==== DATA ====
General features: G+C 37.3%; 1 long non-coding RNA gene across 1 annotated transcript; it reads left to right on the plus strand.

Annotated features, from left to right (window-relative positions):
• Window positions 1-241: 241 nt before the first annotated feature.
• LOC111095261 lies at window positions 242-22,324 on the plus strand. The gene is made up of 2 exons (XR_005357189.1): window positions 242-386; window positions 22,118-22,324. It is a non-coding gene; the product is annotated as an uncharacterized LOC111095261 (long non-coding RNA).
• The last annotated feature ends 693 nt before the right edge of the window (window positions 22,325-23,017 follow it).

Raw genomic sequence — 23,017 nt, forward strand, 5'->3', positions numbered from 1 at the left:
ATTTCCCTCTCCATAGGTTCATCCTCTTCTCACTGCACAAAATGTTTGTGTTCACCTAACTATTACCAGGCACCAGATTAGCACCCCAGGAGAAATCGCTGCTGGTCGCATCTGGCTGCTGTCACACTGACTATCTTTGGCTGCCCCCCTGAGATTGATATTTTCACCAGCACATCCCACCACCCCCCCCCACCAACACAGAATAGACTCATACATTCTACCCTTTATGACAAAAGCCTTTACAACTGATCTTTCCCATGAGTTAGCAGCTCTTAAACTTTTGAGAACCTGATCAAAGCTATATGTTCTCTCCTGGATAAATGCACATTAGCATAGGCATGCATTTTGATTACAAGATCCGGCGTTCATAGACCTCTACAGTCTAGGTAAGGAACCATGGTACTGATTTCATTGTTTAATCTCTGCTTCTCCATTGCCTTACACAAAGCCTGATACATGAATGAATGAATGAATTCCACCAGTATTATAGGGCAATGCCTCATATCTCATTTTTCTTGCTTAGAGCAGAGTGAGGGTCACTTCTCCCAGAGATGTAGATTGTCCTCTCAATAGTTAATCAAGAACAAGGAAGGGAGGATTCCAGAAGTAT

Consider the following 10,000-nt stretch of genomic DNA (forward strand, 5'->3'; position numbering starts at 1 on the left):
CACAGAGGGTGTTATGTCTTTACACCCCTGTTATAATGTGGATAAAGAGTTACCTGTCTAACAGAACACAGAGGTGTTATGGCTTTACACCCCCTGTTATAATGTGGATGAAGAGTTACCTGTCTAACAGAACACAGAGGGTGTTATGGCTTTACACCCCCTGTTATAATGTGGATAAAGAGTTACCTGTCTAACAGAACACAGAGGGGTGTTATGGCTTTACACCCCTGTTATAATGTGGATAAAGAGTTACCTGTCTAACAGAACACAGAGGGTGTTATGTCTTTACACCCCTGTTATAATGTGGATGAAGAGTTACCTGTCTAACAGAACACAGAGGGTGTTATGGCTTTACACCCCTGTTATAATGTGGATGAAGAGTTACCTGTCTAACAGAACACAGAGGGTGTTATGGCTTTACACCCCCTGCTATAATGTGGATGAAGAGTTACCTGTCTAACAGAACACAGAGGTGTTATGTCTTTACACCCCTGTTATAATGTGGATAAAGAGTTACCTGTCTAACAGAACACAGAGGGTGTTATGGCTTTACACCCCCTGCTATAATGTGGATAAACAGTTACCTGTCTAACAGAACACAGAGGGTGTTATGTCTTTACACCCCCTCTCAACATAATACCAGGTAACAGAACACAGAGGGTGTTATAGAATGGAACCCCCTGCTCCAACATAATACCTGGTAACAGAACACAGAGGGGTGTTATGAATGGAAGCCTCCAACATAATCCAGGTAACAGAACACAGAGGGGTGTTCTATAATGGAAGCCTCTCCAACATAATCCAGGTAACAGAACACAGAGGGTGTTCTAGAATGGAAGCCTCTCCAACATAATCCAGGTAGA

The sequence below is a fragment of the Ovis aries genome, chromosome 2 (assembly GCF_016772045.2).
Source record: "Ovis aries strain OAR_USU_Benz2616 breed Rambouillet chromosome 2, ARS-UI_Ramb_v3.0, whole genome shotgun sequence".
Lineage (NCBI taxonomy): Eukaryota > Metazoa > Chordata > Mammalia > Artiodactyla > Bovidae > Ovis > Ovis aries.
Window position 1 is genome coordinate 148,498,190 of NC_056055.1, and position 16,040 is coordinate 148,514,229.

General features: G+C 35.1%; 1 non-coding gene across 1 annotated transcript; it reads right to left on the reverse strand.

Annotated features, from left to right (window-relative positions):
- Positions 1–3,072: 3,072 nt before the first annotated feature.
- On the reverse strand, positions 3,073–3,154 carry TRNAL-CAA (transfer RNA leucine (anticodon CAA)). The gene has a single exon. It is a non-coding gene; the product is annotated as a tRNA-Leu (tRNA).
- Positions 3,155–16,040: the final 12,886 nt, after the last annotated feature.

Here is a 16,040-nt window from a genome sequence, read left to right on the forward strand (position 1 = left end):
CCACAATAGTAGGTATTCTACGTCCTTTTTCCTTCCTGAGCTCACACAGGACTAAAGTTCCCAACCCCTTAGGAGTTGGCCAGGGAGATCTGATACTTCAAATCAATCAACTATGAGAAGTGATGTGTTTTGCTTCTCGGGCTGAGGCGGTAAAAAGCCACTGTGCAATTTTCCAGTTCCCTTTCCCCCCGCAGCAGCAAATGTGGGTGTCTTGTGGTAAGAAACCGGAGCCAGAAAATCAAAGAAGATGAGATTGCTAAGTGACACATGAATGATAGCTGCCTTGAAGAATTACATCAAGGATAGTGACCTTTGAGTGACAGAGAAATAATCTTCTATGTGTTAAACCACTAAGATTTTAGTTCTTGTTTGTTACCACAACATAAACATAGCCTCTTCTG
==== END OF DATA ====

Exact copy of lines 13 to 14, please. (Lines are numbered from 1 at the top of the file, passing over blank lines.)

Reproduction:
Window position 1 is genome coordinate 148,498,190 of NC_056055.1, and position 16,040 is coordinate 148,514,229.

General features: G+C 35.1%; 1 non-coding gene across 1 annotated transcript; it reads right to left on the reverse strand.